Trolls" Review Summary: Vibrant, colorful animation is enjoyable enough, but the sequel's plot is thin.

With DreamWorks' "Trolls Band Together" opening in the U.S. this weekend, we check out what critics are saying about the third film in the hit musical franchise.

Like the first two films, "Band Together" is directed by Walt Dohrn and produced by Gina Shay. Tim Heitz, who directed the special "Trolls Holiday in Harmony," is co-directing.

The DreamWorks synopsis is as follows:

Poppy and Blanche are finally officially a couple. As they grow closer, Poppy discovers that Blanche has a secret past. He was once a member of her favorite boy band, Brozone: Floyd, John Dory, Spruce, and Clay. Brozone broke up when Blanche was still a baby, and the family dissolved. But when Branch's brother Floyd is kidnapped by a diabolical pop star villainous duo - Velvet and Veneer - for his musical talents, Branch and Poppy reunite the other brothers and on a harrowing and emotional journey to rescue Floyd from a fate even worse than pop culture obscurity embark on.

Reviews of "Band Together" have many nice things to say about the film's animation, especially the delightful 2D psychedelic scenes created with the help of Titmouse, but the praise tends to end there. Most critics agree that the film's plot is flimsy for a children's film, the humor is a bit too explicit, and most of the best jokes are spoiled by the trailer.

Let's take a closer look at what critics have to say about Trolls Band Together.

Amy Amatangelo, in the title of her review in Paste, sums up the general feeling of critics that Band Together is "fun enough":

"We're here to have fun. Indeed, the entire plot of "Trolls Band Together" and the film's best jokes are revealed in the trailer. But the film's target audience is the same audience that can watch "Anna and the Snow Queen" twenty times. They certainly aren't going to care that they already know what's going to happen.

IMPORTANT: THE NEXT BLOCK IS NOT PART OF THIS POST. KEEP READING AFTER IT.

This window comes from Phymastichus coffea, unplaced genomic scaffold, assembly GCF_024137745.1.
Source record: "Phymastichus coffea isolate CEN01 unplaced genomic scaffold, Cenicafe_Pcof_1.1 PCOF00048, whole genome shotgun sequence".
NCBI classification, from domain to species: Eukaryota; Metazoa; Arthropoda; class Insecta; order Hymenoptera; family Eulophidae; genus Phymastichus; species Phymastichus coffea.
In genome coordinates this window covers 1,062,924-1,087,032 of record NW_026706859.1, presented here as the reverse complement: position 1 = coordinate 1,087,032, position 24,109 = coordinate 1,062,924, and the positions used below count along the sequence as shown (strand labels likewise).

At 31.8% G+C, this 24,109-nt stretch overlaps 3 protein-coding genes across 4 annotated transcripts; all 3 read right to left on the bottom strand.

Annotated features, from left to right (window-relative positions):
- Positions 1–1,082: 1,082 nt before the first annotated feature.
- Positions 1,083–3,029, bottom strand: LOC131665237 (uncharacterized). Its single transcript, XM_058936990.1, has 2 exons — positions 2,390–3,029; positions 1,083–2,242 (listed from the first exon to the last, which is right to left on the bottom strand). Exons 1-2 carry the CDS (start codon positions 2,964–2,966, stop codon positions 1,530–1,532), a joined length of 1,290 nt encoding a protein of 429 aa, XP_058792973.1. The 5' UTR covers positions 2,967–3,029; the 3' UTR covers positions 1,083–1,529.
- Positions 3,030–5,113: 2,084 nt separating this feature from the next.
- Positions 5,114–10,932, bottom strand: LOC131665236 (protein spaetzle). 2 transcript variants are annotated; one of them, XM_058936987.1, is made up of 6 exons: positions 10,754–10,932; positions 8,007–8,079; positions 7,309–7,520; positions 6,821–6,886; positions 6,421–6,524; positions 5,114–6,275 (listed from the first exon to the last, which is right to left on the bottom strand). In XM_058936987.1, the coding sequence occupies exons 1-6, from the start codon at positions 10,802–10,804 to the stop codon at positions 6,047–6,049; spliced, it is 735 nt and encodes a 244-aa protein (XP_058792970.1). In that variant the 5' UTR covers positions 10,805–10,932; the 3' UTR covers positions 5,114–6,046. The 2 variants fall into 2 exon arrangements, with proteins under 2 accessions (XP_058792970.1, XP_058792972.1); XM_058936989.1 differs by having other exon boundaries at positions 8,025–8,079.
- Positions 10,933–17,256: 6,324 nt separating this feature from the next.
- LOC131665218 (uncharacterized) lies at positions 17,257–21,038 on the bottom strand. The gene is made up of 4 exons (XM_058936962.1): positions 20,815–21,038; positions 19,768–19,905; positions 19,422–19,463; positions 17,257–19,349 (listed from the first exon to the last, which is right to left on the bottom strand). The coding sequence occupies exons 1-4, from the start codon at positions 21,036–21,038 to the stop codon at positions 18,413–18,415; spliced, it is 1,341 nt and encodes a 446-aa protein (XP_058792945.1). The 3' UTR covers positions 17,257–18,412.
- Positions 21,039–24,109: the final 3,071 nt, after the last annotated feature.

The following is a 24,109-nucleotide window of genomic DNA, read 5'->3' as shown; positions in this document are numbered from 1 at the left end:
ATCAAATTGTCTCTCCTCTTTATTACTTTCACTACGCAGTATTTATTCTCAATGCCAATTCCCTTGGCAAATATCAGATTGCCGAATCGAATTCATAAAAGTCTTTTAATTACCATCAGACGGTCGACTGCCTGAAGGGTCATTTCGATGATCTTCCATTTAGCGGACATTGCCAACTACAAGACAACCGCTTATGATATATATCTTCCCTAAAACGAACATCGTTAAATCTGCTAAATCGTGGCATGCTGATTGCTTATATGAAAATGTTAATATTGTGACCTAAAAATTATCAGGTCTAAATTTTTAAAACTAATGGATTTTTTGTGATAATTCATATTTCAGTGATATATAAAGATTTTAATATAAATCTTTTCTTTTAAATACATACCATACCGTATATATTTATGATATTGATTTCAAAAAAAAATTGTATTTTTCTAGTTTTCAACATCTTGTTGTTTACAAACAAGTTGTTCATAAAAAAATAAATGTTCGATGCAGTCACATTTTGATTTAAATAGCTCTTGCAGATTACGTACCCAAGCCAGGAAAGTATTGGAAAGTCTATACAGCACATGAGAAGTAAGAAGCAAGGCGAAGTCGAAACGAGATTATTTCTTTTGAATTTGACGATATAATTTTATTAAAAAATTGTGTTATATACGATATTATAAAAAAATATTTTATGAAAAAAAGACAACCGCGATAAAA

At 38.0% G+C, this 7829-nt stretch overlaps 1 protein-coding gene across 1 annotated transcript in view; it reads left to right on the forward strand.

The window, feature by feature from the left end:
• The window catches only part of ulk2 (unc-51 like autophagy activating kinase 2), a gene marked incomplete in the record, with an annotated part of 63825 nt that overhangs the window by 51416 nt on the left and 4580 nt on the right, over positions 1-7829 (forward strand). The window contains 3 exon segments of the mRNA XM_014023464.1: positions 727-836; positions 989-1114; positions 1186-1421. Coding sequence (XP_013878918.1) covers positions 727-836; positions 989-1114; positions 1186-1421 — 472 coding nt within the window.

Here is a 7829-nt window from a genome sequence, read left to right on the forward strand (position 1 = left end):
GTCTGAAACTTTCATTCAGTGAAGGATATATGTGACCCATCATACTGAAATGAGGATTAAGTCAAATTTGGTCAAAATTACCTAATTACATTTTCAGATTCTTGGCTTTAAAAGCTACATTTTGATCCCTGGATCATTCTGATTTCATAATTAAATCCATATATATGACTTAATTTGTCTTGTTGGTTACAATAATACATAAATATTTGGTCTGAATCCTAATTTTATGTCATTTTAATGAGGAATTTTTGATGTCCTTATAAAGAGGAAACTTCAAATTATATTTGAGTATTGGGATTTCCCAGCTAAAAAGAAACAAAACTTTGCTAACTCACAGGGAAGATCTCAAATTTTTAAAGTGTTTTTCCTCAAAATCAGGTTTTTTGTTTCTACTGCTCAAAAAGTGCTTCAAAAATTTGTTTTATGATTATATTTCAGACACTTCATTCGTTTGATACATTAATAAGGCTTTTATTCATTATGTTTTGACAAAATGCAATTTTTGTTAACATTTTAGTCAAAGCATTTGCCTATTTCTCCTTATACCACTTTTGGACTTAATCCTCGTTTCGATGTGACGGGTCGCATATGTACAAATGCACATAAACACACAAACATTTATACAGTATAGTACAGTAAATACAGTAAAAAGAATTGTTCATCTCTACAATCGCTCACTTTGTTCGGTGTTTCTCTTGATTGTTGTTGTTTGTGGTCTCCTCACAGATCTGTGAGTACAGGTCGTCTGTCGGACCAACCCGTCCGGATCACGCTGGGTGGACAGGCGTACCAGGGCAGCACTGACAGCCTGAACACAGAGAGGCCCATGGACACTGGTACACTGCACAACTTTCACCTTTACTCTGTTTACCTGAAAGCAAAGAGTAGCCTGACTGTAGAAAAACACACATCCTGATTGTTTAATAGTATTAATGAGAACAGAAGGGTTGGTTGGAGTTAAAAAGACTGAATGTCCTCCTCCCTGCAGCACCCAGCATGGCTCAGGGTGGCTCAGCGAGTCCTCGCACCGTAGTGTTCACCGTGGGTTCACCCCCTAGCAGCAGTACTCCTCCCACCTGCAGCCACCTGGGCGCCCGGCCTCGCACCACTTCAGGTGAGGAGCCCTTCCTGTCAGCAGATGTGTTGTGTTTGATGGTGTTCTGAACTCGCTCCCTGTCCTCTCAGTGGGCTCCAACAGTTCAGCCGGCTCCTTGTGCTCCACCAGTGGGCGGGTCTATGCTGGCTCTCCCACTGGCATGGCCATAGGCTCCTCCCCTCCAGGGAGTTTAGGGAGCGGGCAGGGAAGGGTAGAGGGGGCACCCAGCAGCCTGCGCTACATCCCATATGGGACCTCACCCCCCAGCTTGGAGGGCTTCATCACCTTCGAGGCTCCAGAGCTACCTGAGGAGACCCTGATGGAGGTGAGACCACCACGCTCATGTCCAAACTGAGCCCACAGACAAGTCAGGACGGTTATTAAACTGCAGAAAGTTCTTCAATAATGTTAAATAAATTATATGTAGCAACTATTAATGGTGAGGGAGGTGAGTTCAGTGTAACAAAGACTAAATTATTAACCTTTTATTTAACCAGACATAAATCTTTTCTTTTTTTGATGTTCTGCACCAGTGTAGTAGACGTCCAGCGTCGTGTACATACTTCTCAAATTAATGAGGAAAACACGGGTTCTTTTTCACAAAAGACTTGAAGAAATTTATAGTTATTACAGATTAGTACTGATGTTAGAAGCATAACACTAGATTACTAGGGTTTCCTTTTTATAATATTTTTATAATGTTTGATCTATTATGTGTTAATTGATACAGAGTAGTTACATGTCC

Frank Scheck of The Hollywood Reporter said of the film's aesthetic:

The computer animation is as lively and colorful as in previous films, set to the disco classic "The Hustle" One highlight is a hand-drawn psychedelic sequence. How much you enjoy the visuals, however, depends on whether or not you understand the appeal of the troll creature. I'll take the minions any day.

Peter DeBruge of Variety magazine has a lot of good things to say about the work of the DreamWorks artists:

From the very beginning of the franchise, the Arts & Crafts-like design was a selling point, with flocked skin textures and felt-like production design were selling points. The creative use of pool noodles and water beads found in the film gives it a tactile, workshop feel, as if the entire film was made in an Etsy seller's workshop. In a world where Taylor Swift's Eras tour vastly outshines Martin Scorsese's films and others, the haters are the trolls, and the trolls are just what the audience ordered.

The Guardian's Cass Clark praised the film for not taking itself too seriously and for allowing younger audiences to enjoy watching it. Not so with the "Trolls" series, which is more LSD-infused M&Ms than vegetables. The new film has a message (do your best, perfection is overrated), but honestly, the characters, the themes, the message - they are all just background for a glittery, bonkers atmosphere.

And Alejandra Martinez of the Austin Chronicle, while agreeing that the film is great fun, also has good things to say about its message: [29] [30] What resonates most with "Trolls Band Together" is the self-acceptance and perfectionism lessons about letting go. It is a great message for young children to take to heart, and perhaps a good reminder for adults in the audience as well. This film reminds us that sometimes it is okay to be who we are and live in the moment, flaws and all.